Jewish survivors of the Holocaust

Birkin, Edith, 1927- (12 of 17) The Living Memory of the Jewish Community

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  • Subjects

    Ghetto experiences; Camp experiences

  • Recording date

    1989-02-18 and 1989-07-01

  • Is part of (Collection)

    The Living Memory of the Jewish Community

  • Recording locations

    Interviewee's home

  • Interviewees

    Birkin, Edith, 1927- (speaker, female)

  • Interviewers

    Thompson, Katherine (speaker, female)

  • Recordist

    Thompson, Katherine

  • Abstract

    Part 12: She finished college and got a job in a school in Hendon. She moved to Golders Green with friends. She did remedial work at school, she had some experience training deprived children but she was not happy and got a new job in Edgware. In 1950 her friend from the camp came to England as domestic servant and later was trained as a secretary. She moved with this friend and another girl to a flat. She stayed in Edgware for 10-11 years, made good friends and met her future husband at the school, he also taught there. At first they were just good friends but in 1960 he came often to watch television in her house and the relationship intensified. She was longing to have her own family but she was having medical problems during this time, panic, palpitations, and dizziness. The 1950s were very miserable years - difficult to meet nice people socially. She travelled abroad, also with school parties. The Czech embassy would not renew her passport as she did not want to go back. She had good time with her boyfriend and married in 1962. She had her own home for the first time. She got a nervous breakdown after getting married and had to stop working. Her husband coped very well and pulled her up. She never went back to work, only did some supply teaching. She didn't get properly better until the 1970s when she started painting. She found that she could not have children, they wanted to adopt but met with difficulties from both Jewish and Christian organisations as she was Jewish and her husband not. By now they lived in Muswell Hill and went to Islington Council who helped with adoption. There was the possibility to adopt a Greek Cypriot boy aged 3, who was very disturbed. His mother was prostitute and the father was in prison. The mother left child in restaurant and did not return. The child was very pretty but hostile and difficult but they decided to take him even though his mother did at first not agree to the adoption and insisted in visiting him. Eventually the mother consented to the adoption. But they had very difficult time with the child - was difficult and troublesome until grown up.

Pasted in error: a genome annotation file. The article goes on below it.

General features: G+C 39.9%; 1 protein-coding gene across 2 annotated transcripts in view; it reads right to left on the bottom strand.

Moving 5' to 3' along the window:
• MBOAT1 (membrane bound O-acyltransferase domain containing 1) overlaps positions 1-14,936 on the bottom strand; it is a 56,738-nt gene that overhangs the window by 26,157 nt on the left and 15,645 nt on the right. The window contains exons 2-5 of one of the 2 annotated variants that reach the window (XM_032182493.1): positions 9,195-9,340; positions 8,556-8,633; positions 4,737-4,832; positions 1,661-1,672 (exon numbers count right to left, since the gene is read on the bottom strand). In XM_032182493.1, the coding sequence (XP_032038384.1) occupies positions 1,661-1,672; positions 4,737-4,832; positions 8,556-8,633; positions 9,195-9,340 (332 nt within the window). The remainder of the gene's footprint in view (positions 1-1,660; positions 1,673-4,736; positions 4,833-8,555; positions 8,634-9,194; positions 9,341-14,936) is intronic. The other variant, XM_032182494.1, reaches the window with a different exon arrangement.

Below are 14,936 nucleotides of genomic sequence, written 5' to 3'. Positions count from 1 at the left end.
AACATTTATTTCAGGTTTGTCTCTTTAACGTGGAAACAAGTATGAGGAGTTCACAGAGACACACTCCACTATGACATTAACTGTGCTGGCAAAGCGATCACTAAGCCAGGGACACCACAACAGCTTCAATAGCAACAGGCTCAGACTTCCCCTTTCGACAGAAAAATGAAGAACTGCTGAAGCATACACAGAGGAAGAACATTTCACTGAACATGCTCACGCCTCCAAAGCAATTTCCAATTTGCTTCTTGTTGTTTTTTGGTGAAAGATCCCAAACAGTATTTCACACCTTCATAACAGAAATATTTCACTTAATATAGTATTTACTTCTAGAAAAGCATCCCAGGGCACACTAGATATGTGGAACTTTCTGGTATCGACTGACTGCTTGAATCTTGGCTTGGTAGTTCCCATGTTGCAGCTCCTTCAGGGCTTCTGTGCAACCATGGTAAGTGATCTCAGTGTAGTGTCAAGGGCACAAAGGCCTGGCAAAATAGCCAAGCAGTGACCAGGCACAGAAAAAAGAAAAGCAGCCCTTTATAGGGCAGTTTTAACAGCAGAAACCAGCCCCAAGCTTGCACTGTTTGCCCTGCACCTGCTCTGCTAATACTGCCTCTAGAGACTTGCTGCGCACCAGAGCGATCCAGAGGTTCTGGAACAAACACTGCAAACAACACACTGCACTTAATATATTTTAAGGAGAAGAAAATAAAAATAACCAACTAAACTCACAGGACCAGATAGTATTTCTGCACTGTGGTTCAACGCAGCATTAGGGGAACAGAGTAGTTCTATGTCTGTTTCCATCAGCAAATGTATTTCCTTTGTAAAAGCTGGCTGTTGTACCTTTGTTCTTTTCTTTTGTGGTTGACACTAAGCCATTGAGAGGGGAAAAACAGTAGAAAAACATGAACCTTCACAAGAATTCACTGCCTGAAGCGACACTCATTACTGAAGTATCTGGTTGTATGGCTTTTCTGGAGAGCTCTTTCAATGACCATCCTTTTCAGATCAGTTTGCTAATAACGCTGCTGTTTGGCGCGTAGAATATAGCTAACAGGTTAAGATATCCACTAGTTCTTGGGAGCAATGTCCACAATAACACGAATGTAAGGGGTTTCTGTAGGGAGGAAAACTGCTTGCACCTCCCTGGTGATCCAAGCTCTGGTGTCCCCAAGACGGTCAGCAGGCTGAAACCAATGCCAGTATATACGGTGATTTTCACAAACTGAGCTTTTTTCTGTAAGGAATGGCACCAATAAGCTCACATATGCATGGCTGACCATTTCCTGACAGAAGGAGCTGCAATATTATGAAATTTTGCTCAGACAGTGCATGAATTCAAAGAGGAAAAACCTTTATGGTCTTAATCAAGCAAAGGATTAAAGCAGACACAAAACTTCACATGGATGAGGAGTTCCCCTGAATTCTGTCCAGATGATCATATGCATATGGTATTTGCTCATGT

• Description

    Interviewee's note: Describes early life; born in Prague. Family background, grandparents, family name was Hoffmann. Earliest memories, Jewish school, teaching methods. Arrival of Germans in Czechoslovakia; effect on schooling; father lost his job. Train to Lodz Ghetto. Life in the ghetto. Death of parents and the effect on her; she worked in a tailoring factory; memory of hearing gunfire of approaching Russians. Summer 1944, evacuation from the ghetto; taken by cattle truck to Auschwitz. Description of conditions and routines there. January 1945, the Germans moved prisoners out, beginning of the death march. Description of death march; birth of a baby, joy of hearing bombing outside Dresden. Arrival in Flossenburg camp in March 1945, 10 days there, then by coal truck to Belsen. Details of arrival in Belsen and conditions there; food, gypsies, typhus. Arrival and reactions of the British Army. The Germans forced to clear away the dead. The camp was burned, prisoners re-housed and cleaned. She was filmed for newsreel a few days after liberation. Edith had contracted typhus and was sent to the hospital. Entertainment in the hospital (Scottish dancing and a visit by Yehudi Menuhin). Journey back to Prague; Russian soldiers in Prague. Loneliness; loss of her family and belongings. Decided to go to UK in 1946; impressions. Went to Belfast by boat to visit her sister; attended high school in Londonderry. There was a Jewish community there. She did a teachers' training course in London. After that she worked in Hendon and Edgware. She married in 1962 to a non-Jewish man; they were unable to have children so they adopted two boys, and a girl. She dedicated herself to her family thereafter. She started painting based on the concentration camp experiences; it had a therapeutic effect on her. She exhibited and sold her work. Talks about her paintings, and about being lucky to have survived the holocaust.

  • Related transcripts

    Full transcript of the interview

  • Related links

    Voices of the Holocaust - link to learning materials based on the moving stories of Jewish Holocaust Survivors on the British Library Website

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